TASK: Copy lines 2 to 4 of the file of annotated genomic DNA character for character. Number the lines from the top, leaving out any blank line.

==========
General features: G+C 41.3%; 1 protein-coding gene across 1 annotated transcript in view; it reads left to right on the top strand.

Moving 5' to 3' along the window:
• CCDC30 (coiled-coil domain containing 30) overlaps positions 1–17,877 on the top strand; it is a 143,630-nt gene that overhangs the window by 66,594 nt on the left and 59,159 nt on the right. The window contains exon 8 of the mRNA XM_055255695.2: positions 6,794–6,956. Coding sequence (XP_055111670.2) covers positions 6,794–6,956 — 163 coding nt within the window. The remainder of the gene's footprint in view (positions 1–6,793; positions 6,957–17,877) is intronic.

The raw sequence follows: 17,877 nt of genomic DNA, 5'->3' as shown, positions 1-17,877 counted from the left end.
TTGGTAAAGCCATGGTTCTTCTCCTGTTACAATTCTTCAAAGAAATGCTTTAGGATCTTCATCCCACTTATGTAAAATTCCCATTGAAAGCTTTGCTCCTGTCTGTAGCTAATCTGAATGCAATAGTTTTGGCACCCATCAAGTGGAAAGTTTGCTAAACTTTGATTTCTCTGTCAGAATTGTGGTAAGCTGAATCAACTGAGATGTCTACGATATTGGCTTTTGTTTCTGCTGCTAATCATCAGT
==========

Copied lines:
Moving 5' to 3' along the window:
• CCDC30 (coiled-coil domain containing 30) overlaps positions 1–17,877 on the top strand; it is a 143,630-nt gene that overhangs the window by 66,594 nt on the left and 59,159 nt on the right. The window contains exon 8 of the mRNA XM_055255695.2: positions 6,794–6,956. Coding sequence (XP_055111670.2) covers positions 6,794–6,956 — 163 coding nt within the window. The remainder of the gene's footprint in view (positions 1–6,793; positions 6,957–17,877) is intronic.

The raw sequence follows: 17,877 nt of genomic DNA, 5'->3' as shown, positions 1-17,877 counted from the left end.